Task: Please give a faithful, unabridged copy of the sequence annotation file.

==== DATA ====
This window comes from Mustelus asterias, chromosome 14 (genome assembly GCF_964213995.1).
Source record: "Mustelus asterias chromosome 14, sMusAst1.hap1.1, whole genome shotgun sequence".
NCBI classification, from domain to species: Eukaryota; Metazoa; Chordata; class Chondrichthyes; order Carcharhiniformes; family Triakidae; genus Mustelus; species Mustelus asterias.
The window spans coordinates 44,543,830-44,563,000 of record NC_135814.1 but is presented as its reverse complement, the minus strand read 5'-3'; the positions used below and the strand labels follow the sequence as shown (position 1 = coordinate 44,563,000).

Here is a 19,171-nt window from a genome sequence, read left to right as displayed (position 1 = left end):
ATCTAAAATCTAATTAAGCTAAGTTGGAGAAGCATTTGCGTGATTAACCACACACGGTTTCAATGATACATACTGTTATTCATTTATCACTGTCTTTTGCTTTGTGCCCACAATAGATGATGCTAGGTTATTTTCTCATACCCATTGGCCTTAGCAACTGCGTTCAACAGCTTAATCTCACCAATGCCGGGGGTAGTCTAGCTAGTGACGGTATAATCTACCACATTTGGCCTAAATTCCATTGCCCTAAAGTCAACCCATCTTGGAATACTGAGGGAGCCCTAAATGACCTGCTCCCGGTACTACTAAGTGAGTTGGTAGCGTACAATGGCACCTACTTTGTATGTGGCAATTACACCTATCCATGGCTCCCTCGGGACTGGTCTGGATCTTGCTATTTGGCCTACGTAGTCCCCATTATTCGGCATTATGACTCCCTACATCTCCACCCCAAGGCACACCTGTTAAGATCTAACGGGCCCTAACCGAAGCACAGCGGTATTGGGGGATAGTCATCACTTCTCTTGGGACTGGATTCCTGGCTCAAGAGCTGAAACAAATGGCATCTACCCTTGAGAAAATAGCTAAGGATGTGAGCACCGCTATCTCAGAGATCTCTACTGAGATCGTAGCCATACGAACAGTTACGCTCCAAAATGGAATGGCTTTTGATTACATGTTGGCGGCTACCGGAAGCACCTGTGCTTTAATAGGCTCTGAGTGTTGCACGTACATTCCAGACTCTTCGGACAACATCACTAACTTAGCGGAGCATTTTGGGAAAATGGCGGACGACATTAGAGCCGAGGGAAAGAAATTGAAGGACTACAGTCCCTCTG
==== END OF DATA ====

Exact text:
This window comes from Mustelus asterias, chromosome 14 (genome assembly GCF_964213995.1).
Source record: "Mustelus asterias chromosome 14, sMusAst1.hap1.1, whole genome shotgun sequence".
NCBI classification, from domain to species: Eukaryota; Metazoa; Chordata; class Chondrichthyes; order Carcharhiniformes; family Triakidae; genus Mustelus; species Mustelus asterias.
The window spans coordinates 44,543,830-44,563,000 of record NC_135814.1 but is presented as its reverse complement, the minus strand read 5'-3'; the positions used below and the strand labels follow the sequence as shown (position 1 = coordinate 44,563,000).

Here is a 19,171-nt window from a genome sequence, read left to right as displayed (position 1 = left end):
ATCTAAAATCTAATTAAGCTAAGTTGGAGAAGCATTTGCGTGATTAACCACACACGGTTTCAATGATACATACTGTTATTCATTTATCACTGTCTTTTGCTTTGTGCCCACAATAGATGATGCTAGGTTATTTTCTCATACCCATTGGCCTTAGCAACTGCGTTCAACAGCTTAATCTCACCAATGCCGGGGGTAGTCTAGCTAGTGACGGTATAATCTACCACATTTGGCCTAAATTCCATTGCCCTAAAGTCAACCCATCTTGGAATACTGAGGGAGCCCTAAATGACCTGCTCCCGGTACTACTAAGTGAGTTGGTAGCGTACAATGGCACCTACTTTGTATGTGGCAATTACACCTATCCATGGCTCCCTCGGGACTGGTCTGGATCTTGCTATTTGGCCTACGTAGTCCCCATTATTCGGCATTATGACTCCCTACATCTCCACCCCAAGGCACACCTGTTAAGATCTAACGGGCCCTAACCGAAGCACAGCGGTATTGGGGGATAGTCATCACTTCTCTTGGGACTGGATTCCTGGCTCAAGAGCTGAAACAAATGGCATCTACCCTTGAGAAAATAGCTAAGGATGTGAGCACCGCTATCTCAGAGATCTCTACTGAGATCGTAGCCATACGAACAGTTACGCTCCAAAATGGAATGGCTTTTGATTACATGTTGGCGGCTACCGGAAGCACCTGTGCTTTAATAGGCTCTGAGTGTTGCACGTACATTCCAGACTCTTCGGACAACATCACTAACTTAGCGGAGCATTTTGGGAAAATGGCGGACGACATTAGAGCCGAGGGAAAGAAATTGAAGGACTACAGTCCCTCTG